AerospaceHuman ResourcesArchitectureInnovationBanking & FinanceNonprofitsConstructionReal EstateEconomy RetailEducationSales & MarketingEnergyTechnologyGovernmentTransportationHealth Care
Don Betz has consulted on such weighty matters as bringing peace to the Middle East. He’s devoted nearly 40 years of his life to higher education, and written and spoken on various topics around the globe.
“I was at Northeastern (State University) for 23 years, and I guess I thought I would stay there until the end,” he says. “There are two institutions in the country I felt were doing unique things for students on a regular basis. One was NSU, and the other was UCO.”
Betz laid the groundwork for his return to UCO from 1999 to 2005, when he served as provost and vice president for academic affairs at the school. He also found time to teach, instructing a political science course for a few semesters.
“The work he did while at Central helped make this institution what it is today,” retired UCO President W. Roger Webb says.
Betz takes the reins at UCO during a time the school is enjoying dramatic growth and recognition.
The state’s largest metropolitan university, situated on a 210-acre campus, is Edmond’s largest employer, with nearly 2,500 part-time and full-time positions.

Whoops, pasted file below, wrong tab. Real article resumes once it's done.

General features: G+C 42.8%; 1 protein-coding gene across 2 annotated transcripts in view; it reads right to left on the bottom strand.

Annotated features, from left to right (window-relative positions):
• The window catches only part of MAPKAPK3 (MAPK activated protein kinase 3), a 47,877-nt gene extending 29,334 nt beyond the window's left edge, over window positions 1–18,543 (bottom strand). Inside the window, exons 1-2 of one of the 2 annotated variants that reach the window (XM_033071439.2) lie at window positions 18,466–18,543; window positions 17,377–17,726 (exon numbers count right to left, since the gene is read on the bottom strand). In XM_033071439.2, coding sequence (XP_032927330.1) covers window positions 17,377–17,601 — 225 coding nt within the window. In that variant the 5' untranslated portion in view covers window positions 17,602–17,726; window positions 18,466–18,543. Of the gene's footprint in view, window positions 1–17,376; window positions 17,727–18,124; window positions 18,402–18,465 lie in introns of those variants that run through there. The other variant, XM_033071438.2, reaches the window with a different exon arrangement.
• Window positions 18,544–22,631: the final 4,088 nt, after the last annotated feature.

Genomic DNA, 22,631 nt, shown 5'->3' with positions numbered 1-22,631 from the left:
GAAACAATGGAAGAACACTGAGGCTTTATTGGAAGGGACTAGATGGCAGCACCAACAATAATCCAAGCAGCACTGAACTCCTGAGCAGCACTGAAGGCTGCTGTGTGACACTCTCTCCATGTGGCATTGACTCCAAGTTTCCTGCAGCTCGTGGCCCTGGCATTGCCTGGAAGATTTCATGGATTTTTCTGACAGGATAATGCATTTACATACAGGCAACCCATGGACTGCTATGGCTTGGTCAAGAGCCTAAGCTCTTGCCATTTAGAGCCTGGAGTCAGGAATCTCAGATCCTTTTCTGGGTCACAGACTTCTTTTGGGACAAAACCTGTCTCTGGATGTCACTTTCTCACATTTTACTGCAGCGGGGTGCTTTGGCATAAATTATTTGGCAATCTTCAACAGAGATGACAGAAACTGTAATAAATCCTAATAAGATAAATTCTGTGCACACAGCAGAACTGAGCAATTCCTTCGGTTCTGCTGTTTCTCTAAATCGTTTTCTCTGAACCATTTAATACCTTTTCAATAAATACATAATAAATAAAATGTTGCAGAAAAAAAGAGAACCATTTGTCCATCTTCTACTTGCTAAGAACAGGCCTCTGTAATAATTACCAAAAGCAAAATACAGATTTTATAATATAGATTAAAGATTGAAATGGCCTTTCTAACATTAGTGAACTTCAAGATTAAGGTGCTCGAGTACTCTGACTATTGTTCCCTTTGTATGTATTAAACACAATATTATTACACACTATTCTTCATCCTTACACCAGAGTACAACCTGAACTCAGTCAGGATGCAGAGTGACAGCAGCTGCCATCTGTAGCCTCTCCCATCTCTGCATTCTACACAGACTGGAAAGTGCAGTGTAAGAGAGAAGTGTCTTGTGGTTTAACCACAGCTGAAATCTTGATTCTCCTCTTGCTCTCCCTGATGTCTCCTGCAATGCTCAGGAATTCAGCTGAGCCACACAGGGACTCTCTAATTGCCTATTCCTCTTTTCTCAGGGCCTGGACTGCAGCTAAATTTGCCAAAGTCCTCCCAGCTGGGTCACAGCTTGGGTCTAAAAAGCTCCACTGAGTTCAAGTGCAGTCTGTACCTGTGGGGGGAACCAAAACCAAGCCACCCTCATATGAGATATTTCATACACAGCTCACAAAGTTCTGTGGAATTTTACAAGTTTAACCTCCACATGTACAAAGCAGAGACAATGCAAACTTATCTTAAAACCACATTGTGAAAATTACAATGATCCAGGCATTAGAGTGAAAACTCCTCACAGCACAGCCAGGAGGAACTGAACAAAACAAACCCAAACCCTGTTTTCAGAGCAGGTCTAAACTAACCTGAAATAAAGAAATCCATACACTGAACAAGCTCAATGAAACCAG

In August, UCO recorded its third straight year of record enrollment, topping 17,100 students.
Over the summer, the university closed on the purchase of the Oklahoma Hardware Building in Bricktown to expand its Academy of Contemporary Music.
“Certainly the location of the university puts us right smack in the middle of a dynamic area, and not just for Oklahoma, but for the entire country.” —Don Betz
Since opening in 2009, ACM@UCO has grown from 150 students to nearly 500.
The school also boasts the 15th largest international student enrollment in master’s degree-granting institutions in the U.S.
“Everyone says in real estate, location is everything,” Betz says. “Certainly the location of the university puts us right smack in the middle of a dynamic area, and not just for Oklahoma, but for the entire country. As a public, four-year institution, it puts us in a very unique position to assist this region to accomplish its goals. We believe very strongly that universities are stewards of the places they are in.”
Betz currently is serving a three-year term on the International Association of University Presidents executive committee, and is the chair of its North American Council.
August was Betz’s first month on the job. That also was when the Chronicle of Higher Education named UCO to its “2011 Great Colleges to Work For” listing.
The university ranked among the nation’s best in three categories, including supervisor or department chair relationship, professional/career development programs and work/life balance. It was the third time UCO made the list in four years.
In a state that bleeds either orange or red, Betz says schools such as NSU and UCO still play an important role.
“I think everybody should cheer for the team they want on the weekends,” he says, “but realize it takes a full range of institutions to meet the growth and development needs for this state.”
Photo by Shannon Cornman